Know your rights. “If an employee decides not to return after the end of her maternity leave, the employer usually wouldn’t have legal recourse, just as they generally wouldn’t against someone who took a sabbatical to, say, care for an elderly parent,” says Gina Chang, a labor attorney on the American Bar Association’s Federal Labor Standards Legislation Committee. One exception: if you have a contractual obligation, such as a signed agreement. In some cases, an employer could seek repayment of benefits if you decide not to return.
Be honest. You may not know what you’ll want as a new working mom until the baby comes. If you decide before or during your leave that you don’t want to return to your job, and you want to maintain good relations with your employer (you might need those references later on), tell your boss as soon as possible—not the day before you’re scheduled to return, advises Chang. This way, though you might forfeit the rest of your paid leave, you won’t burn bridges.
Consider your colleagues. When you decide to leave a job abruptly, you risk leaving coworkers in the lurch. Think about offering to return to work temporarily until your employer can find a replacement for you.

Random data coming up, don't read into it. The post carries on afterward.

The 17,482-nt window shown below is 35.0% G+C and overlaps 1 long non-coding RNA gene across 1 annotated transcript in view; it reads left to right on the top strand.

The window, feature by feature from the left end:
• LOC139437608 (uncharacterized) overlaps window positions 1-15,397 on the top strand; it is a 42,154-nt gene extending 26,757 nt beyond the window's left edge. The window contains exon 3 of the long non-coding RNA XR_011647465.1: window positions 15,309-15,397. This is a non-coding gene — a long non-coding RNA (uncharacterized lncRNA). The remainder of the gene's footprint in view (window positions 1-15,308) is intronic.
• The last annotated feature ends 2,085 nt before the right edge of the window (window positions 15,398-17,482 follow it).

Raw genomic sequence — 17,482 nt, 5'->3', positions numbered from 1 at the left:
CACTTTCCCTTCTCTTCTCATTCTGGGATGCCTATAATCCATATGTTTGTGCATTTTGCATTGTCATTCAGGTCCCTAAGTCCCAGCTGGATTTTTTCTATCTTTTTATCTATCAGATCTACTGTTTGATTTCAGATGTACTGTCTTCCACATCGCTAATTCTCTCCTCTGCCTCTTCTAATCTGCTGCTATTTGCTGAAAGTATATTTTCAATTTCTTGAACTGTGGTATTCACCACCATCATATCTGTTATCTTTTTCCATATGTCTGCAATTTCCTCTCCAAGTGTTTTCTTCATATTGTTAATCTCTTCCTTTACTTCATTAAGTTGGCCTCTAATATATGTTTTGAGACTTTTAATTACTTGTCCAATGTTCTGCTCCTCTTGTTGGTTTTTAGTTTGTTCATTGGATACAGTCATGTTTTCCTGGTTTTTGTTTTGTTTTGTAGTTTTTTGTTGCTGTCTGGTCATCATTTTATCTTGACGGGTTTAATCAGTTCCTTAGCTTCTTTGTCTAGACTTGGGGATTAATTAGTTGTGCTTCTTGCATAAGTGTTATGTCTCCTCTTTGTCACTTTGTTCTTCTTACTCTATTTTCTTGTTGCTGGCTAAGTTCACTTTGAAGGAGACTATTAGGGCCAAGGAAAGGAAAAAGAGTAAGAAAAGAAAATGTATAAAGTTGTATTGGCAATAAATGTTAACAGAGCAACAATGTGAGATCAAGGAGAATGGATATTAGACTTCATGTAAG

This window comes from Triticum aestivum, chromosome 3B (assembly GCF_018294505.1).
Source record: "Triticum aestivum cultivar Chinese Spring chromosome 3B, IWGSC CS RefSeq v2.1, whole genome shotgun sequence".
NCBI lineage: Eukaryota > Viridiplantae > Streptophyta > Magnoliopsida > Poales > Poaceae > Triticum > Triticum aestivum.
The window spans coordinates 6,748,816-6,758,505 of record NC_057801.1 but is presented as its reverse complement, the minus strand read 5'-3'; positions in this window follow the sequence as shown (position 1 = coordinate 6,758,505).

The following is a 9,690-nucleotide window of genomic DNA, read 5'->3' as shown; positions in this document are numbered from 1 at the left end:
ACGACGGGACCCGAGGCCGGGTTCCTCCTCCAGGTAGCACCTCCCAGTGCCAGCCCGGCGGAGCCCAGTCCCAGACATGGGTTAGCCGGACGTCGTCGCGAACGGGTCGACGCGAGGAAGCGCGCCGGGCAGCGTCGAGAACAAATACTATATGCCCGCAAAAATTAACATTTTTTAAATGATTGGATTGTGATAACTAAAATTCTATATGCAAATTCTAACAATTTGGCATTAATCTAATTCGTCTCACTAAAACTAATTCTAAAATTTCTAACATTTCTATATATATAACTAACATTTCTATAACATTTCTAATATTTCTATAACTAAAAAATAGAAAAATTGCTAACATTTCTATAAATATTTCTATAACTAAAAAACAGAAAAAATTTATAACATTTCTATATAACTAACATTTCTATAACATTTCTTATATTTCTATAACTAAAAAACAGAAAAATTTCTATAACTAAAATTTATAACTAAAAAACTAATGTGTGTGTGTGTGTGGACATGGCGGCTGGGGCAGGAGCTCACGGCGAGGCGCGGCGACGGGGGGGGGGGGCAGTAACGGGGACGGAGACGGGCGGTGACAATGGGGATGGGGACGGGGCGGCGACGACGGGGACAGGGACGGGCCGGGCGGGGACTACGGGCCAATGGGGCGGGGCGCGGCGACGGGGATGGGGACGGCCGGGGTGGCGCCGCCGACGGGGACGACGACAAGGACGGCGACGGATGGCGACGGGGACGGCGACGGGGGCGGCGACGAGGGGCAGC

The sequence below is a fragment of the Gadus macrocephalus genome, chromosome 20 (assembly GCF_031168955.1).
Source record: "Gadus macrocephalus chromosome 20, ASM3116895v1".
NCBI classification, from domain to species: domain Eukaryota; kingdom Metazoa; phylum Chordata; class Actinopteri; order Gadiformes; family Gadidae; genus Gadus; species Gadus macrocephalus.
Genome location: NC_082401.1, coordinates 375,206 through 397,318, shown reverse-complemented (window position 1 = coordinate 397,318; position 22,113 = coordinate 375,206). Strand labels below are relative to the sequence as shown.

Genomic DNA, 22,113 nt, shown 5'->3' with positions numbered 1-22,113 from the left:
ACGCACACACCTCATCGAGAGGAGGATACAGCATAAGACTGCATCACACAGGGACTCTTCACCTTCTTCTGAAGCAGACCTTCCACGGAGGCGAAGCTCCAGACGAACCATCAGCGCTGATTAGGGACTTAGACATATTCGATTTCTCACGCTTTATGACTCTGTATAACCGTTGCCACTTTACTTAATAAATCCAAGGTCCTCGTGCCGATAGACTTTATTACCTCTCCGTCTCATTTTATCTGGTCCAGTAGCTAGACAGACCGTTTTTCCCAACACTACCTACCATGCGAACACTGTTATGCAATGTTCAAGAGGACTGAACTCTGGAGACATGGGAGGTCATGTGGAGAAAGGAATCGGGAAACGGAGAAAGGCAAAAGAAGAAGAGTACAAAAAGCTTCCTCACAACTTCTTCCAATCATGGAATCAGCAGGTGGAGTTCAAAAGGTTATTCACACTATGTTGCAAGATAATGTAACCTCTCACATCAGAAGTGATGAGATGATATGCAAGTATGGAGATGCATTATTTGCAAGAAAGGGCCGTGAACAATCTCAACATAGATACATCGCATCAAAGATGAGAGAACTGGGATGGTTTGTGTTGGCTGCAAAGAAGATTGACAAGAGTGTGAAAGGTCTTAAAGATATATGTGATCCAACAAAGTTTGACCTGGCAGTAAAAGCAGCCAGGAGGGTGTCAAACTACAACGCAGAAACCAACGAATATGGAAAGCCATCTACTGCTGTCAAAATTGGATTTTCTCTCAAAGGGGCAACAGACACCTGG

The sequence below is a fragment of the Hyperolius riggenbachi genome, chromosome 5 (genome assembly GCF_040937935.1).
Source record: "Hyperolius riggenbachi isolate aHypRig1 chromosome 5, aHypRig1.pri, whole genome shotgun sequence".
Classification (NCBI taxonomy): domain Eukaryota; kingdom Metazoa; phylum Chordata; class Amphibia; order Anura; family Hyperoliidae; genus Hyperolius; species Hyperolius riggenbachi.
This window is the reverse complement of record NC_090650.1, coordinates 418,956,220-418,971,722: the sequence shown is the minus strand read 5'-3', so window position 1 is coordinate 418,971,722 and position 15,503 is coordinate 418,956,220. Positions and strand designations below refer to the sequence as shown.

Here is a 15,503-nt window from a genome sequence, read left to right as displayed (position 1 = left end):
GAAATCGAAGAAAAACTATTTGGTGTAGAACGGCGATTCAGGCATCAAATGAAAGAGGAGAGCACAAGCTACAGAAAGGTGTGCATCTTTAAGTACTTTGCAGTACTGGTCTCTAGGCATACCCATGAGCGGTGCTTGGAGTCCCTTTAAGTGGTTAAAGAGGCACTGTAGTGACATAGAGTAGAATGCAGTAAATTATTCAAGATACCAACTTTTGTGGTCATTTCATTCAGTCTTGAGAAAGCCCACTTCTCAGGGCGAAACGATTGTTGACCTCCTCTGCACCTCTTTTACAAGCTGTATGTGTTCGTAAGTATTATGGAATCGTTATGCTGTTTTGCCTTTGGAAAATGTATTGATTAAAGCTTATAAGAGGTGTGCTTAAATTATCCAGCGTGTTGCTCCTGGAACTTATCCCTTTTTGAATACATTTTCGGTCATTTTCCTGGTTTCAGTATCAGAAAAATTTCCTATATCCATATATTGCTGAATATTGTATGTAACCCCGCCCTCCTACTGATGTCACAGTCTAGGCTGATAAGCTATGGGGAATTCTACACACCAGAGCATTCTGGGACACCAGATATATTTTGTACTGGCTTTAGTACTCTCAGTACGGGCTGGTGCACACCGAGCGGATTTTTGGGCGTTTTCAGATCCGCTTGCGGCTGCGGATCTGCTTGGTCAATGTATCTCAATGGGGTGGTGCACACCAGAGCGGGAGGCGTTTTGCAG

Explore flex before your leave. If you know you’ll want some sort of flexibility upon returning to your job, “work with your employer to find a mutually beneficial situation,” says Ness. “Identify the ways you can meet job responsibility and get flexibility, and demonstrate to your employer how it can be done.”
Advocate together. Increasingly, companies are forming affinity groups (like a working mother group) in which employees can discuss shared issues and seek solutions. Use the power of the group to approach your employer with flex solutions. “Finding work-life balance is a challenge not just for parents but for everyone,” says Ness, “and good solutions will ultimately be beneficial for the whole company in terms of retaining talented employees.”
–facts condensed from Working Mother article by Katherine Lee